New York pet store faces trial over secret HSUS investigation that found sick and abused puppies A Humane World


Our undercover investigator found two Pomeranians at Chelsea Kennel Club with eyes so swollen from conjunctivitis they couldn’t see. Photo by HSUS

A New York pet store that sold numerous sick puppy mill dogs to unsuspecting consumers is now facing legal action in Manhattan Supreme Court for allegedly failing to give proper medical care to sick puppies and deceiving buyers about their health. The former store owner could have to pay nearly $4 million in fines as well as tens of thousands of dollars in restitution to customers.

The New York City Department of Consumer Affairs filed charges this week against the now closed store, the Chelsea Kennel Club, and its owner, Yardena Derraugh. The lawsuit says the defendants sold the puppies for an “enormous profit without regard to the health of the puppies or the financial impact on consumers of purchasing incredibly sick pets.”

It was an undercover HSUS investigation that revealed animal suffering in 2017. Our hidden camera documented many sick dogs in the store, including a French Bulldog puppy that lost a quarter of its body weight and a French Bulldog Englishman with pneumonia so severe that the animal had difficulty breathing.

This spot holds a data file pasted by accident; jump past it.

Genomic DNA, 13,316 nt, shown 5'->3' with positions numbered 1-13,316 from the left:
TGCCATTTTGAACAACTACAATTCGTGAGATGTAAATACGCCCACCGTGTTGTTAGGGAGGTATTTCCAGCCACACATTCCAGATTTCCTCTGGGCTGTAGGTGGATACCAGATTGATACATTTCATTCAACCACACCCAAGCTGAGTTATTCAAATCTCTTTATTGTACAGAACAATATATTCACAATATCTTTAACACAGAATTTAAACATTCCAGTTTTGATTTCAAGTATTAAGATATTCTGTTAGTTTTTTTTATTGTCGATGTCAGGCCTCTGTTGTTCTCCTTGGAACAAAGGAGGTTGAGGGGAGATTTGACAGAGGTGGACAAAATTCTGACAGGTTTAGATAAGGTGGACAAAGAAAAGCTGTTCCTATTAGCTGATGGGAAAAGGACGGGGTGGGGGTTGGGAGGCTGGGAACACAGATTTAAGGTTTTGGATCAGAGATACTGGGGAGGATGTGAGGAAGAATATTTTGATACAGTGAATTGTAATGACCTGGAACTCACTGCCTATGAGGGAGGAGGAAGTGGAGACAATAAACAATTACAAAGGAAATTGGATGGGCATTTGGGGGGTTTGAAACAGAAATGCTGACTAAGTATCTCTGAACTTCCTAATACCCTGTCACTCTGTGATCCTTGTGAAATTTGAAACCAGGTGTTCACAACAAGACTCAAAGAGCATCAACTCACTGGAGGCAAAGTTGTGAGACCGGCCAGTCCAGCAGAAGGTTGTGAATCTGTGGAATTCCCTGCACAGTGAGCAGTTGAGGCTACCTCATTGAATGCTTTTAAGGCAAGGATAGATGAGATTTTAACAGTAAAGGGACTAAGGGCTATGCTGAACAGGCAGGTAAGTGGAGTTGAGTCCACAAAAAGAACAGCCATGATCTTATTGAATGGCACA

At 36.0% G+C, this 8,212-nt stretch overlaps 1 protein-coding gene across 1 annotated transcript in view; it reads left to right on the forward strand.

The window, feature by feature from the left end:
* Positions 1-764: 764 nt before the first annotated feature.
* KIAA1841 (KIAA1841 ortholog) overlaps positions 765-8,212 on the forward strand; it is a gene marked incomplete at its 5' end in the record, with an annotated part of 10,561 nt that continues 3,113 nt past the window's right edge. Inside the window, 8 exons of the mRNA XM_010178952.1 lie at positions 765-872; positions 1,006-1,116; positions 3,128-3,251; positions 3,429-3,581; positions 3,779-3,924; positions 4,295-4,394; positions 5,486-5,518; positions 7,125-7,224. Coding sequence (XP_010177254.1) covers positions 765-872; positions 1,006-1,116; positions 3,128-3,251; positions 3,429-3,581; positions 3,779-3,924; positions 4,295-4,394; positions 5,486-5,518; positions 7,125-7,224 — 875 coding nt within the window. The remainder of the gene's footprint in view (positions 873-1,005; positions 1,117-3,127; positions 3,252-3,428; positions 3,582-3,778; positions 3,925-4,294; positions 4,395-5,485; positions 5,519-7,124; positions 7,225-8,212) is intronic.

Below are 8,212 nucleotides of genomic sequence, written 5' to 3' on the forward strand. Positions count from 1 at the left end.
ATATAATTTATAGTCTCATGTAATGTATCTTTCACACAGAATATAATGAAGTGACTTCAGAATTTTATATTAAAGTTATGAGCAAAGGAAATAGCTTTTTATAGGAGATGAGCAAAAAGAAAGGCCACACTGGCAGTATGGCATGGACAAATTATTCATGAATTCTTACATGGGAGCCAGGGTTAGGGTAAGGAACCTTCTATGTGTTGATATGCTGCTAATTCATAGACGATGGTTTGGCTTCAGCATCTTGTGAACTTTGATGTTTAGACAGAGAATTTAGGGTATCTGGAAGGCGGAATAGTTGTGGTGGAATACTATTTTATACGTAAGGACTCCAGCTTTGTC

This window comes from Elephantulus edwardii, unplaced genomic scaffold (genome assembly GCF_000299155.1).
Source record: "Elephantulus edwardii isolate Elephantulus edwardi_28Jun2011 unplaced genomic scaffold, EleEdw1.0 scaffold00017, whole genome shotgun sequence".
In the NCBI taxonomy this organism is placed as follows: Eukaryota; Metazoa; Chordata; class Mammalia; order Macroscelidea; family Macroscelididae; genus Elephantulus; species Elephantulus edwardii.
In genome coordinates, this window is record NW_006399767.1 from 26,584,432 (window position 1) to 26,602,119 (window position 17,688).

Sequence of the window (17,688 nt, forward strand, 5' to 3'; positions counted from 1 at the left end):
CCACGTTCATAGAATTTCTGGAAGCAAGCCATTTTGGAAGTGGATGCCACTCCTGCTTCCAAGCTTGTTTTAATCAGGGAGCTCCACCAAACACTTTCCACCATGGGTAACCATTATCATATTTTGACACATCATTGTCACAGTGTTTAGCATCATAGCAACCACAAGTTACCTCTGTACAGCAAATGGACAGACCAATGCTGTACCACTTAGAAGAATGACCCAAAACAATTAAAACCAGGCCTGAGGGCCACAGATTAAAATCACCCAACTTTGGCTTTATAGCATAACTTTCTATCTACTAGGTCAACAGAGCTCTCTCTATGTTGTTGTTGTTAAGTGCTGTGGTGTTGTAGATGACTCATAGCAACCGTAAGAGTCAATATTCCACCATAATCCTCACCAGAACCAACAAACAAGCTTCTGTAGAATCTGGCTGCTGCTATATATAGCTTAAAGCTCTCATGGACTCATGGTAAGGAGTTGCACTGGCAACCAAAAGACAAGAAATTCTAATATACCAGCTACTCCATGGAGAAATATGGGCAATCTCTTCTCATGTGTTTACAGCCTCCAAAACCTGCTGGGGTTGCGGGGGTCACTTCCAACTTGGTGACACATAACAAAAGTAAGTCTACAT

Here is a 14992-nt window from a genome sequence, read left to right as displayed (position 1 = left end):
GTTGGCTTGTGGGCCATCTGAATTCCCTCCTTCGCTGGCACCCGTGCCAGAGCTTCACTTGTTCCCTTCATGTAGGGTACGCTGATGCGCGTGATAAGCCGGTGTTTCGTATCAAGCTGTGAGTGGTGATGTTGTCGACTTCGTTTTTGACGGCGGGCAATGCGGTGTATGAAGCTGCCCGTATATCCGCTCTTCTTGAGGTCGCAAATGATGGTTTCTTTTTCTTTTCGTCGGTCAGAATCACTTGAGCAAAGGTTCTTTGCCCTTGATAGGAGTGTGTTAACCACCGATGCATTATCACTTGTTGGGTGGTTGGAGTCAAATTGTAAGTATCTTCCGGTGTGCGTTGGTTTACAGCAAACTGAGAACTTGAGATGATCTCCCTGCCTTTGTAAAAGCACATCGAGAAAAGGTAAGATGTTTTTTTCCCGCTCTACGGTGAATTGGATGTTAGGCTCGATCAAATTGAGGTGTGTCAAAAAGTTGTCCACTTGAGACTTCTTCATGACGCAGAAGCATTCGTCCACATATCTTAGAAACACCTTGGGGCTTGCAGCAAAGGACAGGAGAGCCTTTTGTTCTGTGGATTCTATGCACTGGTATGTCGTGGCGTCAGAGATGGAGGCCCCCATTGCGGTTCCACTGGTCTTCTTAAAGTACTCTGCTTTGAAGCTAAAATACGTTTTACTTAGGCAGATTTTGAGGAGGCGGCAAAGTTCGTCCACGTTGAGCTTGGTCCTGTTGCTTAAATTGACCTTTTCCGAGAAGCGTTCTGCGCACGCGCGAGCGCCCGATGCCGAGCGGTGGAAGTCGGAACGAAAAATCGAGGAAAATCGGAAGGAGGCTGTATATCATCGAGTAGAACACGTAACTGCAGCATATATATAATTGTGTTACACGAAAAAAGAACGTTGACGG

Millions of people watched and shared our undercover video, which showed employees brutally grabbing puppies, restraining them and hitting them with towels. When the puppies fell ill, the pet store owner was seen ordering employees to apply crude home remedies such as cold baths, or dose them with aspirin or syrup for the adult cough, rather than seeking immediate veterinary care. Two dogs purchased as part of the investigation suffered from health or behavioral issues, but the store did not disclose them to undercover shoppers.

Both dogs found good homes and are now thriving, but many others weren’t. In one case, a heartbroken dog owner called to tell us that he purchased a French Bulldog puppy from the Chelsea Kennel Club for nearly $5,000 and incurred approximately $15,000 in vet bills, but that the puppy died a short time later.

We are happy that justice is moving forward in this case. But Chelsea Kennel Club is not the only pet store where animals are sick and abused. That’s why we’re working to pass a bill in New York that would end such neglect and cruelty in the future by banning the sale of puppy mill dogs, cats and rabbits in pet stores. If passed, the bill will go a long way to ensuring that animals do not suffer at the hands of those who profit from them. If you live in New York State, please call your legislators and ask them to support this important bill.


Companion animals, public policy (legal/legislative)


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